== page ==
For 2,000 years, the Church has been blessed and guided by a successor of St. Peter
The Church is now without a Pope—the See of Peter is vacant. Although he who was called Benedict XVI still is with us, we nonetheless mourn the passing of his pontificate, lifting him up with our prayers as he continues to serve Christ and his Church in a life of dedicated prayer. But as so often has occurred over the 2,000-year history of the Church, a miracle is being repeated that will give us much cause to rejoice and give thanks.
The Church prayerfully joins together in a special way with the 117 cardinal electors, Cardinal Justin Rigali among them, as they prepare to enter the conclave, calling upon the Holy Spirit to guide them in choosing the next pope. Soon, the whole world will pause and keep vigil outside the closed doors of the Sistine Chapel and anxiously watch for the appearance of white smoke.
With the world’s news networks and media descending upon Rome, and bringing with them their doubts as to whether the Church can rise again under a new pope, the scene is almost reminiscent of Pilate’s posting of a guard of soldiers at the tomb of Christ (Matthew 27:65-66). The media will keep vigil with “expert” narrations and will have guest spots for those who will criticize the Church and make dour predictions of the Church’s demise if it does not conform to the ways and demands of the world.
But with every attack upon the Church, I am reminded of the words Christ directed to St. Peter—“You are Peter, and upon this rock I will build my church, and the gates of the netherworld shall not prevail against it” (Matthew 16:18). And just as the Church has done since the first century following St. Peter’s martyrdom, and guided by the Holy Spirit, a successor to St. Peter will be elected.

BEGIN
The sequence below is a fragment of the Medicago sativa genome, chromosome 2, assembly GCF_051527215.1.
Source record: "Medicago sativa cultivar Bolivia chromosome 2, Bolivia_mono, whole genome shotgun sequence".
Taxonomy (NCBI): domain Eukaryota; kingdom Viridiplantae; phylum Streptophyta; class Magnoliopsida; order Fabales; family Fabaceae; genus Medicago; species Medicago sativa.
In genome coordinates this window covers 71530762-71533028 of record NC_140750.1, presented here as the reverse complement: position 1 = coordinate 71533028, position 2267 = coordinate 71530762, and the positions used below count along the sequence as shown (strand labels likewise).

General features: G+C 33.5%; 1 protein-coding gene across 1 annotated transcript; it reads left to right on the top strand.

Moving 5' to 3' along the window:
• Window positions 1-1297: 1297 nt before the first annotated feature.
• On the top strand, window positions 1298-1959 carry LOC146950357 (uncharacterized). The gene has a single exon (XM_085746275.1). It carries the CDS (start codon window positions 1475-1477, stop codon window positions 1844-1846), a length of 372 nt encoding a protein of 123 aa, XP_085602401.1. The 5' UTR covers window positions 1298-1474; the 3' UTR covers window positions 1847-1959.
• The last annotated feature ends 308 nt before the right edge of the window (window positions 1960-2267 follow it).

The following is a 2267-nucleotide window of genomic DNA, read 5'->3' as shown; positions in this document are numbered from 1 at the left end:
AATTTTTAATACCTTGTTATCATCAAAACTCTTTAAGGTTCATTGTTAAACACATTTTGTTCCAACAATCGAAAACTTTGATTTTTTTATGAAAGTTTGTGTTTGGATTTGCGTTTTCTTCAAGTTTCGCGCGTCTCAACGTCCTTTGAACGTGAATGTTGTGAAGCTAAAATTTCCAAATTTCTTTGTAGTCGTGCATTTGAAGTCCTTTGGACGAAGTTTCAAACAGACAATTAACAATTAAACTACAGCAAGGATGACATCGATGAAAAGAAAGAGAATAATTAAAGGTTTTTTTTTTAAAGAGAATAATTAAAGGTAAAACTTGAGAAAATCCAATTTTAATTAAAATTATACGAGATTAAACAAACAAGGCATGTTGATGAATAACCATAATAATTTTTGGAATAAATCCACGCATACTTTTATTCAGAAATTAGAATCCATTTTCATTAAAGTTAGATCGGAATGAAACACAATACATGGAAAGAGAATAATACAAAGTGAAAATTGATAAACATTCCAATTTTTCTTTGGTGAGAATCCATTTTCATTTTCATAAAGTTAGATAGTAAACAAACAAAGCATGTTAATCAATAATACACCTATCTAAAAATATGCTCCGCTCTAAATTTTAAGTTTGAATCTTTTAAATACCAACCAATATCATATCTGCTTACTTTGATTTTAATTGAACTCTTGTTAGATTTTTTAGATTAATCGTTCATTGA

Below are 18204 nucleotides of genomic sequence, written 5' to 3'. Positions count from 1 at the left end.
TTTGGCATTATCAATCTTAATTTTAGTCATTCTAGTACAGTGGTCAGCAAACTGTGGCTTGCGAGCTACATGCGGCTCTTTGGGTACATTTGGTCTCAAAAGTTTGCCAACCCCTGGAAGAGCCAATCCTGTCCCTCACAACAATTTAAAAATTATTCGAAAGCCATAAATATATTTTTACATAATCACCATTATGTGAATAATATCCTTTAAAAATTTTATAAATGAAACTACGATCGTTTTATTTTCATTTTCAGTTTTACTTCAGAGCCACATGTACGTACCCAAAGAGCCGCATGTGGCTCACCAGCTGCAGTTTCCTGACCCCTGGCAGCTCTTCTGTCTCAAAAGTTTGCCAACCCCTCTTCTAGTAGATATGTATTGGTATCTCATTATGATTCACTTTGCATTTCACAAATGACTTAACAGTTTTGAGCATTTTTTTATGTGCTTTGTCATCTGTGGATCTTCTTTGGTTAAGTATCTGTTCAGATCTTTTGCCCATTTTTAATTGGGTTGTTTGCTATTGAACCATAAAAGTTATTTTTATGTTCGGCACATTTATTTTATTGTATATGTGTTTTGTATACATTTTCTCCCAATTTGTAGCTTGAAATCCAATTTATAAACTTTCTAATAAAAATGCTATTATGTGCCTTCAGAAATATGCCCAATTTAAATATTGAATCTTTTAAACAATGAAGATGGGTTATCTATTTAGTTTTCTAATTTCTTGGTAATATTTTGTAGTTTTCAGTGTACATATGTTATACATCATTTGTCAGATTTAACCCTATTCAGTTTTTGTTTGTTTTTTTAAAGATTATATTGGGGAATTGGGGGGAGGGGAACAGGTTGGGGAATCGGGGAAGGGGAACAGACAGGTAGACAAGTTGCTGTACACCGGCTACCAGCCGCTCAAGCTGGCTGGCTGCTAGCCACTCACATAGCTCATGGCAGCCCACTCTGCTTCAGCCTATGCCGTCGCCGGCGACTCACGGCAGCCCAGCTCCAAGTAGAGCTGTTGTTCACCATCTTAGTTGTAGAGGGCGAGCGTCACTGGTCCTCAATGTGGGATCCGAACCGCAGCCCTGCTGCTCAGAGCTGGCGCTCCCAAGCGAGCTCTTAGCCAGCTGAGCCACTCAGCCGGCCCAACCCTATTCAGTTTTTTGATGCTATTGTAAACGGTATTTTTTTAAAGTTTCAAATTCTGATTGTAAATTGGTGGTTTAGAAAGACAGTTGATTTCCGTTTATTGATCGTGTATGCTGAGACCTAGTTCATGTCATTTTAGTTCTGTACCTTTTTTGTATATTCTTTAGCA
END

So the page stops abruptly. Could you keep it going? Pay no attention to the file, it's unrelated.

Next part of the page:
A small chimney pipe atop the Sistine Chapel has become one of the most cherished symbols of the election of a new pope, and perhaps no other image is more fitting. Particularly during our 40-day Lenten journey, we recall the Exodus of Israel from the slavery of Egypt and the Israelites’ 40-year desert journey to the Promised Land. But so they would not lose their way in the inhospitable desert, we read in Scripture that “The Lord preceded them, in the daytime by means of a column of cloud to show them the way, and at night by means of a column of fire to give them light. Thus they could travel both day and night.” (Exodus 13:21).
I find it fascinating that the whole world stands in wait for the appearance of a “column of cloud,” one that will give sign that we have been blessed once again with the gift of a new visible head of the Church, the Mystical Body of Christ. Like the pillar of cloud that led the Israelites through the desert, day and night, the shepherd of the universal Church on earth helps to keep the light of Christ before us and to guide us to the Father’s house (Luke 2:49), that we might not stumble and become lost along the way.
It is my hope that you can attend the Masses that will be offered and join in praying with the entire Church:
O God, eternal shepherd, who
governs your flock with unfailing care, grant in your boundless fatherly love a pastor for your Church who will please you by his holiness and to us show watchful care.
Through our Lord Jesus Christ, your Son, who lives and reigns with you in the unity of the Holy Spirit, one God, forever and ever.
I look forward with you in prayerful anticipation of the news from the Vatican to be proclaimed in Latin meaning:
“I announce to you a great joy: We have a Pope! Habemus papam!